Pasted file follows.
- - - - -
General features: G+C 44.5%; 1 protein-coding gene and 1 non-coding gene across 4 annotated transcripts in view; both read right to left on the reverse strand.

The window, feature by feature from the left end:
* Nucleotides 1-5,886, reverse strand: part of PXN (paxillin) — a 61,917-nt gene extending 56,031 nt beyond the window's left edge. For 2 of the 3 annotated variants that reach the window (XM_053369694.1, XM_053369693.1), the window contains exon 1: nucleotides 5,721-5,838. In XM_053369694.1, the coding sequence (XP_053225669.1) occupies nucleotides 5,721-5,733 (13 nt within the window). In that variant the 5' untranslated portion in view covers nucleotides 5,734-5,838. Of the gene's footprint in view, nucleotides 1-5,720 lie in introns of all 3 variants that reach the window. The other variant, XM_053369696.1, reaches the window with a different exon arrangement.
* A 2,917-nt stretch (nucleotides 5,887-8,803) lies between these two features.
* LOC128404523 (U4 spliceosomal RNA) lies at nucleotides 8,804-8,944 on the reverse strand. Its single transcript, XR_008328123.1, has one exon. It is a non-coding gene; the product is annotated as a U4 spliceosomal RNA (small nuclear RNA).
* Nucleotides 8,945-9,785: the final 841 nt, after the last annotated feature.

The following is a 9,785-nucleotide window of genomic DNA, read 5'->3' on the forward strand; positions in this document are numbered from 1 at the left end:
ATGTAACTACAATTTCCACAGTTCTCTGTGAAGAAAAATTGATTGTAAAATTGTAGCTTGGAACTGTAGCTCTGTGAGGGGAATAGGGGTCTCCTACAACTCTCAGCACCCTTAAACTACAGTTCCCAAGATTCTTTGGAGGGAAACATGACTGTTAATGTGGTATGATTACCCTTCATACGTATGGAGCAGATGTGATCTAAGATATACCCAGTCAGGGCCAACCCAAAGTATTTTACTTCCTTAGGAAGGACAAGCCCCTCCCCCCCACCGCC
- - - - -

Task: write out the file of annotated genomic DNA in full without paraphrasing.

General features: G+C 44.5%; 1 protein-coding gene and 1 non-coding gene across 4 annotated transcripts in view; both read right to left on the reverse strand.

The window, feature by feature from the left end:
* Nucleotides 1-5,886, reverse strand: part of PXN (paxillin) — a 61,917-nt gene extending 56,031 nt beyond the window's left edge. For 2 of the 3 annotated variants that reach the window (XM_053369694.1, XM_053369693.1), the window contains exon 1: nucleotides 5,721-5,838. In XM_053369694.1, the coding sequence (XP_053225669.1) occupies nucleotides 5,721-5,733 (13 nt within the window). In that variant the 5' untranslated portion in view covers nucleotides 5,734-5,838. Of the gene's footprint in view, nucleotides 1-5,720 lie in introns of all 3 variants that reach the window. The other variant, XM_053369696.1, reaches the window with a different exon arrangement.
* A 2,917-nt stretch (nucleotides 5,887-8,803) lies between these two features.
* LOC128404523 (U4 spliceosomal RNA) lies at nucleotides 8,804-8,944 on the reverse strand. Its single transcript, XR_008328123.1, has one exon. It is a non-coding gene; the product is annotated as a U4 spliceosomal RNA (small nuclear RNA).
* Nucleotides 8,945-9,785: the final 841 nt, after the last annotated feature.

The following is a 9,785-nucleotide window of genomic DNA, read 5'->3' on the forward strand; positions in this document are numbered from 1 at the left end:
ATGTAACTACAATTTCCACAGTTCTCTGTGAAGAAAAATTGATTGTAAAATTGTAGCTTGGAACTGTAGCTCTGTGAGGGGAATAGGGGTCTCCTACAACTCTCAGCACCCTTAAACTACAGTTCCCAAGATTCTTTGGAGGGAAACATGACTGTTAATGTGGTATGATTACCCTTCATACGTATGGAGCAGATGTGATCTAAGATATACCCAGTCAGGGCCAACCCAAAGTATTTTACTTCCTTAGGAAGGACAAGCCCCTCCCCCCCACCGCC